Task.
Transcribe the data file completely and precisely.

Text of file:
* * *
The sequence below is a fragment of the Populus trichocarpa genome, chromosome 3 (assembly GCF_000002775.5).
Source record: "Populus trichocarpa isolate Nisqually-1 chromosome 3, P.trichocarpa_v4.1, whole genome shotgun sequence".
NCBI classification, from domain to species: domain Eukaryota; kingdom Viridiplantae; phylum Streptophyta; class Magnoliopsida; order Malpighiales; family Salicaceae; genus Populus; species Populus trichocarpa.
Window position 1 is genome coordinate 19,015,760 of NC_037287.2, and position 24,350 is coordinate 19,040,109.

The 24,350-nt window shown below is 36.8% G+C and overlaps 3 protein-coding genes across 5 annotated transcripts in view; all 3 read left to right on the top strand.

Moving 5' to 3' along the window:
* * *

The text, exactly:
The sequence below is a fragment of the Populus trichocarpa genome, chromosome 3 (assembly GCF_000002775.5).
Source record: "Populus trichocarpa isolate Nisqually-1 chromosome 3, P.trichocarpa_v4.1, whole genome shotgun sequence".
NCBI classification, from domain to species: domain Eukaryota; kingdom Viridiplantae; phylum Streptophyta; class Magnoliopsida; order Malpighiales; family Salicaceae; genus Populus; species Populus trichocarpa.
Window position 1 is genome coordinate 19,015,760 of NC_037287.2, and position 24,350 is coordinate 19,040,109.

The 24,350-nt window shown below is 36.8% G+C and overlaps 3 protein-coding genes across 5 annotated transcripts in view; all 3 read left to right on the top strand.

Moving 5' to 3' along the window: